Frequency of asymptomatic bacteriuria in preeclampsia

Joseph A. Hill, Lawrence D Devoe, C. Iverson Bryans

Research output: Contribution to journalArticle

33 Citations (Scopus)

Abstract

Asymptomatic bacteriuria has a reported prevalence of 4 to 7% during pregnancy. Preeclampsia has been reported to increase susceptibility to infection; therefore, the authors examined asymptomatic bacteriuria (greater than 100,000 colonies/mL of urine) as a possible marker for host resistance in preeclamptic pregnancies. One hundred preeclamptic primigravidas at term were compared with 100 nonpreeclamptic primigravidas undergoing primary cesarean section and 100 multigravidas undergoing elective repeat cesarean section. Urine cultures were obtained by bladder catheterization. A significant difference (P<.005) in the rate of asymptomatic bacteriuria was found in patients with preeclampsia (19%), when compared with that of primigravid (3%), or multigravid (6%) control subjects. Preeclamptic patients with bacteriuria had significantly lower total serum protein and albumin than preeclamptic patients without bacteriuria (P<.001).

Original languageEnglish (US)
Pages (from-to)529-532
Number of pages4
JournalObstetrics and Gynecology
Volume67
Issue number4
StatePublished - Jan 1 1986

Fingerprint

Bacteriuria
Pre-Eclampsia
Repeat Cesarean Section
Urine
Pregnancy
Serum Albumin
Catheterization
Cesarean Section
Blood Proteins
Urinary Bladder
Infection

ASJC Scopus subject areas

  • Obstetrics and Gynecology

Cite this

Frequency of asymptomatic bacteriuria in preeclampsia. / Hill, Joseph A.; Devoe, Lawrence D; Bryans, C. Iverson.

In: Obstetrics and Gynecology, Vol. 67, No. 4, 01.01.1986, p. 529-532.

Research output: Contribution to journalArticle

Hill, JA, Devoe, LD & Bryans, CI 1986, 'Frequency of asymptomatic bacteriuria in preeclampsia', Obstetrics and Gynecology, vol. 67, no. 4, pp. 529-532.
Hill, Joseph A. ; Devoe, Lawrence D ; Bryans, C. Iverson. / Frequency of asymptomatic bacteriuria in preeclampsia. In: Obstetrics and Gynecology. 1986 ; Vol. 67, No. 4. pp. 529-532.
@article{655a4f010329485183ffb5c2f6911362,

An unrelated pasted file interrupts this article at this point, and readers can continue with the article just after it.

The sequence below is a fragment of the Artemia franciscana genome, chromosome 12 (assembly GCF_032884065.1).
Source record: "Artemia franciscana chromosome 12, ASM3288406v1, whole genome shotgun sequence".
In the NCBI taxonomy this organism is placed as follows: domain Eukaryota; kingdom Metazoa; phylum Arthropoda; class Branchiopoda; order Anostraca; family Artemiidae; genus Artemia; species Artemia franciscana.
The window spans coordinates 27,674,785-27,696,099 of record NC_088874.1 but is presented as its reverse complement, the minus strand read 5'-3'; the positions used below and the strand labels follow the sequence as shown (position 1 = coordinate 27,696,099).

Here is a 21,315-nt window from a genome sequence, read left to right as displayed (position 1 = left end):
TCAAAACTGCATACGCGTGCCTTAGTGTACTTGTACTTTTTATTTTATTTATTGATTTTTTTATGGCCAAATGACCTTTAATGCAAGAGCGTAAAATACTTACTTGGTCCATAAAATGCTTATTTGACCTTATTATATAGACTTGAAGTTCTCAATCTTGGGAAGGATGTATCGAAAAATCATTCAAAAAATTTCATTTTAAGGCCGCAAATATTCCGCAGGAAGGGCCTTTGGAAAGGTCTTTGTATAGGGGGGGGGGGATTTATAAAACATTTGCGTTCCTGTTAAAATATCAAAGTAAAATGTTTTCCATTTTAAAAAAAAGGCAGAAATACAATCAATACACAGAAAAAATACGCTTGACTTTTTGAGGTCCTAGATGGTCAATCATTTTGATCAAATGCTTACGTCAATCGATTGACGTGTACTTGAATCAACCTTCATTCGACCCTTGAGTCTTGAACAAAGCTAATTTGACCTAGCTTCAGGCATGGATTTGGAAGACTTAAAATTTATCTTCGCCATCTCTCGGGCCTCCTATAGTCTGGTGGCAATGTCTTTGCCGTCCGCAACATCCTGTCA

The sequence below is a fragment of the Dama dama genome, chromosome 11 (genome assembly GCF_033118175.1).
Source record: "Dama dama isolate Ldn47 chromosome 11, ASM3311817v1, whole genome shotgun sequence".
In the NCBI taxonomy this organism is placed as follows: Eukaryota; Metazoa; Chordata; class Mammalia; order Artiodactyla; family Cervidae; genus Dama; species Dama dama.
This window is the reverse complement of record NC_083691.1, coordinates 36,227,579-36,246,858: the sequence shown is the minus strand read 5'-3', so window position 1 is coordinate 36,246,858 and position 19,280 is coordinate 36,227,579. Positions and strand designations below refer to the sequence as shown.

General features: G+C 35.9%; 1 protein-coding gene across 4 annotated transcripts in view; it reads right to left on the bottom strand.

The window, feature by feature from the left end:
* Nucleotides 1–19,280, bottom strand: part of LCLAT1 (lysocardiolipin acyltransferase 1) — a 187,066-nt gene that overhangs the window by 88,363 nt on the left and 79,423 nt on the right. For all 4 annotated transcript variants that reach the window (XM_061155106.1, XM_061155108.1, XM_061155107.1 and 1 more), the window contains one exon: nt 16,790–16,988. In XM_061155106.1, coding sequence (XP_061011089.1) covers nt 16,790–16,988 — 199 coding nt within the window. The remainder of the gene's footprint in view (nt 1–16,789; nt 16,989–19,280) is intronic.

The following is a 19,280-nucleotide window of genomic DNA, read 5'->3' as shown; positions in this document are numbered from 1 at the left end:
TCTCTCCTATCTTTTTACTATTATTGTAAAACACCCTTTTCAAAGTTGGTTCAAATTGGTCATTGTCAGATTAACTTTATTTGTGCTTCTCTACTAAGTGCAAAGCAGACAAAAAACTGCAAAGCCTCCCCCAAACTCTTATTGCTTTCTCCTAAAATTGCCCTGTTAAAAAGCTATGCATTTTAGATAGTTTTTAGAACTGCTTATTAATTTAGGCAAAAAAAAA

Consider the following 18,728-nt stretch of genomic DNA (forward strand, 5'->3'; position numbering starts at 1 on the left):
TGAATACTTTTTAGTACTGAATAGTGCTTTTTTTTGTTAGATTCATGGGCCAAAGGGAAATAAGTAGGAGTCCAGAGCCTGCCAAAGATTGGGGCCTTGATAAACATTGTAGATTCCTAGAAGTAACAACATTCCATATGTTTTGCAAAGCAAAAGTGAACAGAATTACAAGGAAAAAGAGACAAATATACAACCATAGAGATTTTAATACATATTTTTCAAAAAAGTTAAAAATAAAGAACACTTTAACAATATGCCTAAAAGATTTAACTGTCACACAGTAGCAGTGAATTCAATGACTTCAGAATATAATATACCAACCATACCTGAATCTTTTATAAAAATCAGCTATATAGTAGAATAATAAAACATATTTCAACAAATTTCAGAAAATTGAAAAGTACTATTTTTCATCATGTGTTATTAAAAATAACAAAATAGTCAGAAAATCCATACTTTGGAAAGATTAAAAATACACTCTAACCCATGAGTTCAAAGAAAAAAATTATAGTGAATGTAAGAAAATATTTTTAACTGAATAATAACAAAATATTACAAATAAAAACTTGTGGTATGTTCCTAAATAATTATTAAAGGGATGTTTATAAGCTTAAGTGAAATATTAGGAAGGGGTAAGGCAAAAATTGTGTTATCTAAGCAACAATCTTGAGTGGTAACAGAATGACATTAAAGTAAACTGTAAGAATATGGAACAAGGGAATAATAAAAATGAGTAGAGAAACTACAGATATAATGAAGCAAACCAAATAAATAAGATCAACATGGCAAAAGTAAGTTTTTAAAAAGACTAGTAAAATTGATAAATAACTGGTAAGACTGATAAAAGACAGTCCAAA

title = "Frequency of asymptomatic bacteriuria in preeclampsia",
abstract = "Asymptomatic bacteriuria has a reported prevalence of 4 to 7{\%} during pregnancy. Preeclampsia has been reported to increase susceptibility to infection; therefore, the authors examined asymptomatic bacteriuria (greater than 100,000 colonies/mL of urine) as a possible marker for host resistance in preeclamptic pregnancies. One hundred preeclamptic primigravidas at term were compared with 100 nonpreeclamptic primigravidas undergoing primary cesarean section and 100 multigravidas undergoing elective repeat cesarean section. Urine cultures were obtained by bladder catheterization. A significant difference (P<.005) in the rate of asymptomatic bacteriuria was found in patients with preeclampsia (19{\%}), when compared with that of primigravid (3{\%}), or multigravid (6{\%}) control subjects. Preeclamptic patients with bacteriuria had significantly lower total serum protein and albumin than preeclamptic patients without bacteriuria (P<.001).",
author = "Hill, {Joseph A.} and Devoe, {Lawrence D} and Bryans, {C. Iverson}",
year = "1986",
month = "1",
day = "1",
language = "English (US)",
volume = "67",
pages = "529--532",
journal = "Obstetrics and Gynecology",
issn = "0029-7844",
publisher = "Lippincott Williams and Wilkins",
number = "4",

}

TY - JOUR

T1 - Frequency of asymptomatic bacteriuria in preeclampsia

AU - Hill, Joseph A.

AU - Devoe, Lawrence D

AU - Bryans, C. Iverson

PY - 1986/1/1

Y1 - 1986/1/1

N2 - Asymptomatic bacteriuria has a reported prevalence of 4 to 7% during pregnancy. Preeclampsia has been reported to increase susceptibility to infection; therefore, the authors examined asymptomatic bacteriuria (greater than 100,000 colonies/mL of urine) as a possible marker for host resistance in preeclamptic pregnancies. One hundred preeclamptic primigravidas at term were compared with 100 nonpreeclamptic primigravidas undergoing primary cesarean section and 100 multigravidas undergoing elective repeat cesarean section. Urine cultures were obtained by bladder catheterization. A significant difference (P<.005) in the rate of asymptomatic bacteriuria was found in patients with preeclampsia (19%), when compared with that of primigravid (3%), or multigravid (6%) control subjects. Preeclamptic patients with bacteriuria had significantly lower total serum protein and albumin than preeclamptic patients without bacteriuria (P<.001).

AB - Asymptomatic bacteriuria has a reported prevalence of 4 to 7% during pregnancy. Preeclampsia has been reported to increase susceptibility to infection; therefore, the authors examined asymptomatic bacteriuria (greater than 100,000 colonies/mL of urine) as a possible marker for host resistance in preeclamptic pregnancies. One hundred preeclamptic primigravidas at term were compared with 100 nonpreeclamptic primigravidas undergoing primary cesarean section and 100 multigravidas undergoing elective repeat cesarean section. Urine cultures were obtained by bladder catheterization. A significant difference (P<.005) in the rate of asymptomatic bacteriuria was found in patients with preeclampsia (19%), when compared with that of primigravid (3%), or multigravid (6%) control subjects. Preeclamptic patients with bacteriuria had significantly lower total serum protein and albumin than preeclamptic patients without bacteriuria (P<.001).

UR - http://www.scopus.com/inward/record.url?scp=0022652557&partnerID=8YFLogxK

UR - http://www.scopus.com/inward/citedby.url?scp=0022652557&partnerID=8YFLogxK

M3 - Article

VL - 67

SP - 529

EP - 532

JO - Obstetrics and Gynecology

JF - Obstetrics and Gynecology

SN - 0029-7844

IS - 4

ER -